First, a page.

Ehrlich moves east in search of new voters in tight race

Prince George's, not Montgomery, is now the `center of the universe'

October 19, 2002|By Sarah Koenig | Sarah Koenig,SUN STAFF

As the governor's race enters its final whirlwind weeks, Republican Robert L. Ehrlich Jr. is shifting his strategy in the all-important Washington suburbs, increasing his dollars and presence in Prince George's County, one of the state's most loyally Democratic jurisdictions - now called by his campaign "the center of the universe."

Ehrlich says he is adjusting his schedule to accommodate more trips to Prince George's and is spending more money there on mailings and other outreach efforts. His campaign is opening a second office in the county, in Upper Marlboro. And Doro Bush Koch, the president's sister, is holding a fund-raiser for Ehrlich tonight in the county.

Ehrlich says he has "inherited some of the infrastructure" - including former campaign workers - from two Democratic candidates who ran unsuccessfully in the primary race for Prince George's county executive. Wayne Clarke, who ran the county executive campaign of the Rev. C. Anthony Muse, has been hired to coordinate Ehrlich's Prince George's campaign.

At a Bowie bull roast last weekend for Audrey E. Scott, a Republican running for county executive, Ehrlich explained his purpose. "There's a reason I'm here," he said to the crowd. "Our [numbers] here are picking up dramatically."

Michael S. Steele, Ehrlich's running mate and a Prince George's native, has been beating the same drum. "The center of the universe is really here in Prince George's County," he told a group of supporters last week in Oxon Hill. "I can't tell you how important it is for all of you to touch a neighbor, touch a friend and get them to vote for us."

The strategy shift comes as Ehrlich's internal poll numbers in Montgomery, the state's largest county, are failing to rise. To win the election, Ehrlich's camp was banking on capturing at least 40 percent of the vote in Montgomery. But his numbers there are stuck in the 30s, he said, in part because of the barrage of TV ads airing there that criticize Ehrlich's record on gun control. With the serial sniper still free, Montgomery voters say they are paying more attention to gun laws.

So Ehrlich is hoping to make up for that potentially fatal lag by ratcheting up his Prince George's operation. Already, he says, he is polling above the 25 percent he thought he could win in the county. By Election Day, he added, he is optimistic he can get at least 30 percent - largely from well-to-do African-American business people who like his economic message of "opportunity" for minority companies and his promises to improve schools and ease traffic.

Democratic stronghold

Traditional political wisdom says Ehrlich's plan could be foolhardy. Besides Baltimore, Prince George's has the highest concentration of Democrats in Maryland; they outnumber registered Republicans 5-to 1.

Gov. Parris N. Glendening, who wasn't terribly popular in Prince George's at the time, won 74 percent of the vote there in 1998, against Ellen R. Sauerbrey.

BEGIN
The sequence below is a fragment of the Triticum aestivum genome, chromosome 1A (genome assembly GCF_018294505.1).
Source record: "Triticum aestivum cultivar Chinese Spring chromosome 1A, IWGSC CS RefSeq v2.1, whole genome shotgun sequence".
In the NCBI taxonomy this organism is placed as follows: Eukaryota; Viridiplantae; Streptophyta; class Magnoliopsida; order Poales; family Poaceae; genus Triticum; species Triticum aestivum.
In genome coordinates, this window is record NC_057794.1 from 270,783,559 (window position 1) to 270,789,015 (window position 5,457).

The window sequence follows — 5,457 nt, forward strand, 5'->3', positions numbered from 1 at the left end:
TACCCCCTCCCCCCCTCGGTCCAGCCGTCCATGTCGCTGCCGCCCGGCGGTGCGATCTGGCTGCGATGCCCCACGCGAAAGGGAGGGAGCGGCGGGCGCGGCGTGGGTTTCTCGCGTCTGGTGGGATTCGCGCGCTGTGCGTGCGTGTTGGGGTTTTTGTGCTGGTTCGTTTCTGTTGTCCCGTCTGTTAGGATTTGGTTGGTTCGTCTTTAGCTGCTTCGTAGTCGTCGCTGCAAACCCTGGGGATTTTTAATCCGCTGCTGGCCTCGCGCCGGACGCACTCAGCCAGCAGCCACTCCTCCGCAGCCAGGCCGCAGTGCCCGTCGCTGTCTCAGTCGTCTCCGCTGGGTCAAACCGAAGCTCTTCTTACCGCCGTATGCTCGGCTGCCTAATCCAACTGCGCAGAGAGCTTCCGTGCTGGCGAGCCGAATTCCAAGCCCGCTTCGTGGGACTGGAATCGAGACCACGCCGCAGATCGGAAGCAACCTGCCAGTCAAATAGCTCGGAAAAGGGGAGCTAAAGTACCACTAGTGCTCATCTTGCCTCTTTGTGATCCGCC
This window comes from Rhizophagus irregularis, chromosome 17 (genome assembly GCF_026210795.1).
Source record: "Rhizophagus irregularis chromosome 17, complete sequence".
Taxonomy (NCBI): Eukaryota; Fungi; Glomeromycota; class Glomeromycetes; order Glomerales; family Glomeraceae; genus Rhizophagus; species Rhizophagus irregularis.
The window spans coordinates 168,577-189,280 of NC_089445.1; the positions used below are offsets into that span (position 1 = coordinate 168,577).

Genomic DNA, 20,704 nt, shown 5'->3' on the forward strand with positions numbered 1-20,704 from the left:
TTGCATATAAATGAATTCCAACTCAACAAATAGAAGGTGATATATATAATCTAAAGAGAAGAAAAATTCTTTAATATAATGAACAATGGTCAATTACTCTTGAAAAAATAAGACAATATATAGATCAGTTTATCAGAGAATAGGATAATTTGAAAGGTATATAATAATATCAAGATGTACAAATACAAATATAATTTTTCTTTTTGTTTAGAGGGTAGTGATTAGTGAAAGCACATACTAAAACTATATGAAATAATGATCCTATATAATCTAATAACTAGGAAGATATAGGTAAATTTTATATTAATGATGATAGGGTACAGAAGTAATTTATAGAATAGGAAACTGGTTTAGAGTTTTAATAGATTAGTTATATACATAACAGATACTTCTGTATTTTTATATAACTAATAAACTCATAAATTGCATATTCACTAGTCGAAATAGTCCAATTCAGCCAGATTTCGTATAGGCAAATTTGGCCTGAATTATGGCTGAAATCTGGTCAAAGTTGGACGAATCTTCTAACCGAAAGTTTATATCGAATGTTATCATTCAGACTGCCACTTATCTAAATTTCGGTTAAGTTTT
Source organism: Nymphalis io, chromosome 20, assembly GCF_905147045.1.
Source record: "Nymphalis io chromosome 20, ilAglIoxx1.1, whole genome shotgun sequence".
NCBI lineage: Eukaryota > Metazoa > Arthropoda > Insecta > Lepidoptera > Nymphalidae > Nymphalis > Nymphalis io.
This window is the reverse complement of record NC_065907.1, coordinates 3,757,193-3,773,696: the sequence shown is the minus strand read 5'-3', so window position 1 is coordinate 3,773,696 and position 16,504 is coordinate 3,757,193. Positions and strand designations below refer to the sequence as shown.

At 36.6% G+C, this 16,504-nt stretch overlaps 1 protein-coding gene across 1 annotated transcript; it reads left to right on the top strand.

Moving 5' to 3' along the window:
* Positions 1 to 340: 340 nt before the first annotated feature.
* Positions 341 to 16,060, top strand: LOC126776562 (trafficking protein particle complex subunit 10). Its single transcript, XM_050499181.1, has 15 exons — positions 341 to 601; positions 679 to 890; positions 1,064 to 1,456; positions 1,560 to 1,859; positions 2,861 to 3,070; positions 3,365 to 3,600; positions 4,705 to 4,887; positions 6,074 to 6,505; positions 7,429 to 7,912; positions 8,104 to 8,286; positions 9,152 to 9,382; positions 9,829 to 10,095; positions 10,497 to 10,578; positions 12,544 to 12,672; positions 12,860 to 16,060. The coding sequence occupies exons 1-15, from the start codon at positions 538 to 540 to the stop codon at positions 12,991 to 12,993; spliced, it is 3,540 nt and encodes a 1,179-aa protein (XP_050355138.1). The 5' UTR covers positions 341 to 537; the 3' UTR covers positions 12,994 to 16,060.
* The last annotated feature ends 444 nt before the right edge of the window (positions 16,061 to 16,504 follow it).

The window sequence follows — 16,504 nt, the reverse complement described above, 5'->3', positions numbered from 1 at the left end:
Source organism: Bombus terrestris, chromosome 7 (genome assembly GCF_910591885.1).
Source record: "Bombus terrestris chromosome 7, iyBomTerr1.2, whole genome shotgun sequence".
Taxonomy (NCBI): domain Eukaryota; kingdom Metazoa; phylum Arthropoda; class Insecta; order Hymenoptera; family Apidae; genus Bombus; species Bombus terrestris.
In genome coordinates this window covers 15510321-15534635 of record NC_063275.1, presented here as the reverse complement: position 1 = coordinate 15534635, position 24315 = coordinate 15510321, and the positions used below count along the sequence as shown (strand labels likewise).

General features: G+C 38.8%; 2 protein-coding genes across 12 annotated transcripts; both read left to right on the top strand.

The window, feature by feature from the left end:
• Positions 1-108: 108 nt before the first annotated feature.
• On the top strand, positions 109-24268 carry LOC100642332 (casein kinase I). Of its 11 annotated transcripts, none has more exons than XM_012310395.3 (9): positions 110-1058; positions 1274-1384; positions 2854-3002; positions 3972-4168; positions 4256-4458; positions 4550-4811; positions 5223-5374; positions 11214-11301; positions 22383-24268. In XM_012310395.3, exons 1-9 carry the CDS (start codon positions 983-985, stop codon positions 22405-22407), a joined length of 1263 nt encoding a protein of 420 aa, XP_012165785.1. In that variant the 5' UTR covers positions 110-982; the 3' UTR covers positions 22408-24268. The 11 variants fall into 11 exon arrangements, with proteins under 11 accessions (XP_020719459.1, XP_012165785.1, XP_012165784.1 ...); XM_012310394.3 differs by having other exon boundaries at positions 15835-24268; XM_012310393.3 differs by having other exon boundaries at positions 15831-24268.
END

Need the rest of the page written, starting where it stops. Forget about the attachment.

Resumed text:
By contrast, Montgomery County is home to Maryland's highest number of registered independent voters. Although the majority of its voters are registered Democrats, past elections have shown many of them are what pollsters call "persuadable."

"It's a bad strategic mistake," Keith Haller of Potomac Survey Research, a polling firm, said of Ehrlich's move. Prince George's "is absolutely [Kathleen Kennedy Townsend's] best political jurisdiction."

Townsend spokesman Peter Hamm said her campaign isn't worried. "Bob Ehrlich likes to talk in football terms. Well, this is a desperation pass," he said. "That's our home field advantage."

Interest in Ehrlich

But others, including Democrats, say if he plays his cards right, Ehrlich is poised to do much better in the county than history would predict.

"It doesn't sound crazy to me," said Democratic Del. Rushern L. Baker III, who ran for county executive and is the former chairman of his county's caucus in the Maryland House of Delegates. "I think a lot of people do find him appealing here. At least the people I'm talking to - mostly Democrats in their 40s, pretty successful - are at least looking at him."

Baker said there are Ehrlich signs on lawns in his Cheverly neighborhood, the first time he remembers seeing anyone in nearby streets boosting a Republican.

Ehrlich and others say there are several reasons Prince Georgians are checking him out. Many African-American voters there still feel burned by Townsend's choice of running mate, retired Adm. Charles R. Larson, a former Republican who is white.

"You have a Kennedy ... this person who's supposed to be a white person sensitive to the needs of African-Americans, and she picks not only a white man but a Republican," said Sydney Moore, who runs a Seabrook tire store and served in the administration of County Executive Wayne K. Curry. "If you are African-American and you've done everything white society has told you to do to sit at the table and you still don't get picked, it has to weigh on you."

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